|Rev Hosea Ballou
(creator: Ernest Cassara)
|The Rev Mr Hosea Ballou (often addressed as Father by his admirers) was a real historical figure, one of the leading preachers of the Universalist church in the 19th century. He was pastor of the Second Universalist Society in Boston from 1817 until his death in 1852. Ernest Cassara not only wrote about the real Hosea Ballou, but also involved him in two fictitious detective stories, as described below. Hosea comes across in these stories as a living person, as Casssara has used his knowledge of the real man to bring him to life.
Hosea Ballou and his wife raised 9 out of the 13 children that were born to them. In the first story, he has recently turned 71 and, having long moved away from his Calvinistic Baptist upbringing, was convinced that "the salvation of all souls was the true message of Jesus and the New Testament". (There was no need to believe in the Trinity or original sin.) But he was well aware that "someone who put such a great stock in the use of reason and logic in religion never would be ranked among the saints". He does not look forward to retirement, but is very careful to do nothing to criticise his potential successor who is up for consideration by the congregation. He had long been a celebrated writer and preacher but "never wrote out his homilies, unless, after the fact, there was a demand for publication".
He thoroughly enjoys theological arguments (on such subjects as to whether, as he believes, absolutely everyone will be saved), but is against so-called theological education "on the very solid ground that a theological faculty cannot channel the Holy Spirit". But he admitted, "One of the regrets of my life has been that my father was able to afford such a meager education for me. Just one term at an academy. What I have learned I have had, on the whole, to learn on my own."
He has "a deeply-lined face and full head of long white hair", and had got into the "habit of talking to himself with bowed head as he walked - debating a theological point, as if with an opponent" so that the townspeople had begun to call him "Old Ballou". However, he has an outgoing personality, and since he had acquired the dog Spot and begun talking him walks, he "was no longer stooped .... He now seldom pondered theological questions, but, rather had a warm response for all who spoke to them." And he noticed what was happening around him. It is this, and the chance discoveries of his dog Spot, that makes him such an effective detective.
Ernest Cassara (birth date?) is the retired Professor Emeritus of History at George Mason University in Northern Virginia. He had studied at Tufts University, Boston University, and the University of Cambridge. He published articles and books about history and/or Universalism, including a biography of the real-life Hosea Ballou (see the photo on the upper left). His two mystery novels, both featuring Hosea Ballou, seem to have been written in his retirement and may have been regarded as a sort of academic joke. But they amount to more than this.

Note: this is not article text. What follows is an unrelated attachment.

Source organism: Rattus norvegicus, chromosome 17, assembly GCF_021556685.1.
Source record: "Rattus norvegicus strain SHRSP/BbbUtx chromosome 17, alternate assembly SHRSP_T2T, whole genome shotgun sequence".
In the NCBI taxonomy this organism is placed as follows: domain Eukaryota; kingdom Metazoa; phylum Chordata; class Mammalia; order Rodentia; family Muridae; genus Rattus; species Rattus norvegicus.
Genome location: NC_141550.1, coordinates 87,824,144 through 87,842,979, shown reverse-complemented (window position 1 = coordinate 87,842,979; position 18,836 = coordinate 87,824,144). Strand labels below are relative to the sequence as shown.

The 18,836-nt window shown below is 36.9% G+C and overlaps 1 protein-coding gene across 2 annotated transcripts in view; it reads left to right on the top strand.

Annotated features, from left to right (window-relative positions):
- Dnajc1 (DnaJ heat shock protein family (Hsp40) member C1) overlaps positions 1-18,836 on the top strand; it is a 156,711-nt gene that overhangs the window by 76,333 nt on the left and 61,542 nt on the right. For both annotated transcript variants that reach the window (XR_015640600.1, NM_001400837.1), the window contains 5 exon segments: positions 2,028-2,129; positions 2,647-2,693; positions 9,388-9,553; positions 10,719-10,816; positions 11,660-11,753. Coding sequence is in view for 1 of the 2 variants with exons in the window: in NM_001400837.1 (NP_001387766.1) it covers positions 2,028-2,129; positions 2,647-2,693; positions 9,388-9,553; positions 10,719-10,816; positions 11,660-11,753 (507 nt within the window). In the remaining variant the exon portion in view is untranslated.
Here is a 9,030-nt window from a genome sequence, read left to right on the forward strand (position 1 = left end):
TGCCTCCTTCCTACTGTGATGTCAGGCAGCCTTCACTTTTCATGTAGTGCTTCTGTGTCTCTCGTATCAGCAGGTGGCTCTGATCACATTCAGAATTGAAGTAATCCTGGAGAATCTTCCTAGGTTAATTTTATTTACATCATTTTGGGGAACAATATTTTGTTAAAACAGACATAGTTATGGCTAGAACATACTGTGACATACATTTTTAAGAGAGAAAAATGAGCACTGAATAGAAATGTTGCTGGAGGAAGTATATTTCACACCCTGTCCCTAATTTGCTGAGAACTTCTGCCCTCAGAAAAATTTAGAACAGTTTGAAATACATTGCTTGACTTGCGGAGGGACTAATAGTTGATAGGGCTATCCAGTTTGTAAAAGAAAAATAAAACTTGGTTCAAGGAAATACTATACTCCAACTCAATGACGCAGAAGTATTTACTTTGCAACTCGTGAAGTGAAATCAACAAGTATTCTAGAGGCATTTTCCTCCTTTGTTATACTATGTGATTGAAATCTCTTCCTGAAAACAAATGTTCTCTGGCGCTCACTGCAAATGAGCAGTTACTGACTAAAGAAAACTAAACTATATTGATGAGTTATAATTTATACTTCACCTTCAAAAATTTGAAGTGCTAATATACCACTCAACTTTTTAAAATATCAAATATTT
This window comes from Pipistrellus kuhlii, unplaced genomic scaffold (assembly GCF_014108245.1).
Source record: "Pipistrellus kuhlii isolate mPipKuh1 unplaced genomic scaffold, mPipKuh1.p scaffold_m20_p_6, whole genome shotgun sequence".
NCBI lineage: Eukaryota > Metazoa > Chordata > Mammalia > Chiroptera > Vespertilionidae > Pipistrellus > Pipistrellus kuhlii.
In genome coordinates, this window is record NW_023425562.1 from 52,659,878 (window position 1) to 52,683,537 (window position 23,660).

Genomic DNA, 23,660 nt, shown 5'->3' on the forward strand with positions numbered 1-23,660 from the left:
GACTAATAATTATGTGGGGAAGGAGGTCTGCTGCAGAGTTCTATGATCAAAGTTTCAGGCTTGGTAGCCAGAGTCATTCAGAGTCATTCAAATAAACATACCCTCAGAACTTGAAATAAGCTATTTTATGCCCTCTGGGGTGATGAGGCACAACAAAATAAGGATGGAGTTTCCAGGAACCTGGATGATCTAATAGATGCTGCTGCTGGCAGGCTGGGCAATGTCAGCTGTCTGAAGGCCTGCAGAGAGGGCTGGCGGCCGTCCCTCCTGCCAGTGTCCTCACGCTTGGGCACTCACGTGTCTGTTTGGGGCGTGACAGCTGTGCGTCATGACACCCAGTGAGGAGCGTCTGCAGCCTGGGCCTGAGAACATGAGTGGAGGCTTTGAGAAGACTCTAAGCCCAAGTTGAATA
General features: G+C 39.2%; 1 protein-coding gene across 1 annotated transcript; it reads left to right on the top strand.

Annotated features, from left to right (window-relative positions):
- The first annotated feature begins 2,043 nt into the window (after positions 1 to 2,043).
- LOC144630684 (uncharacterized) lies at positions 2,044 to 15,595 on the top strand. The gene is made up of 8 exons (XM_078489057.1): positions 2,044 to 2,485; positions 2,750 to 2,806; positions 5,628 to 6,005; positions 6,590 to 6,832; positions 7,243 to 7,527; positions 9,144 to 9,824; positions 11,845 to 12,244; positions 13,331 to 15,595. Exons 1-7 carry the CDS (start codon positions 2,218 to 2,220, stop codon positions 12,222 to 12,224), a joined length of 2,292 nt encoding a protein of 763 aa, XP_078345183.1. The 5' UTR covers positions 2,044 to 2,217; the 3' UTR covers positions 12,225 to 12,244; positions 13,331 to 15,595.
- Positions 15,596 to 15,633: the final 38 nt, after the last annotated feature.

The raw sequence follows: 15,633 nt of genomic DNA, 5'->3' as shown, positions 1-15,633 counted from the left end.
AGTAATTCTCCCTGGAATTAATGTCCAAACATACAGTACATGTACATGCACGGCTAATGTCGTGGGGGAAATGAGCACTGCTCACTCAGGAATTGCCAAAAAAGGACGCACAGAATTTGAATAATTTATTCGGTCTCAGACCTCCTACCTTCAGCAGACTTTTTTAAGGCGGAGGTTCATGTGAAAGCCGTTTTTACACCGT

Murder on Beacon Hill (1995)
Meanwhile Hosea has come across a 12-year-old beggar boy called Sam, who seems strangely reluctant to accept any help. He had his arm in a cast, and this was still there weeks later, when Hosea noticed that he also had a bruised face and head. When Hosea discovered that he was one of a gang of such boys, he suggested to O'Riordan that this might be worth looking into. Sam is rescued but not before O'Riordan invites Hosea and Spot to accompany him on a visit to the murder scene. It was Hosea who had seen three men digging up the cobbles where the body had later been found, and it was Spot who now found a footprint. And at the end of the book, it is Spot who finds the final body.
The story may not be wildly exciting but it is rich in period detail. Hosea, for example, "was becoming a slave to his pipe" which Doctor Thompson "had prescribed .... for health reasons", so as to help settle his stomach! And he and his wife always address each other as "Mr. Ballou" and "Mrs. Ballou". The Watch and Police "did not as yet wear distinctive uniforms, and badges were a feature yet to be introduced, but one could tell an officer from the band with the inscription 'police' around his top hat." At that time, the police were equipped with rattles not with whistles. And we are told that Hosea "arranged for air conditioning of the upstairs of the house" by opening several windows and closing shutters "thus providing for a cross ventilation".
"The Puritan founders of New England had considered a woman's mind a fragile thing, and this attitude was only gradually changing in mid-nineteenth-century Massachusetts" so, Hosea being one of "the old school", felt his wife Ruth had to be shielded from all knowledge of his detective work. Of course, women like Ruth "had much more to say about the course of events than their spouses ever recognized". It all makes a fascinating picture of life at the time.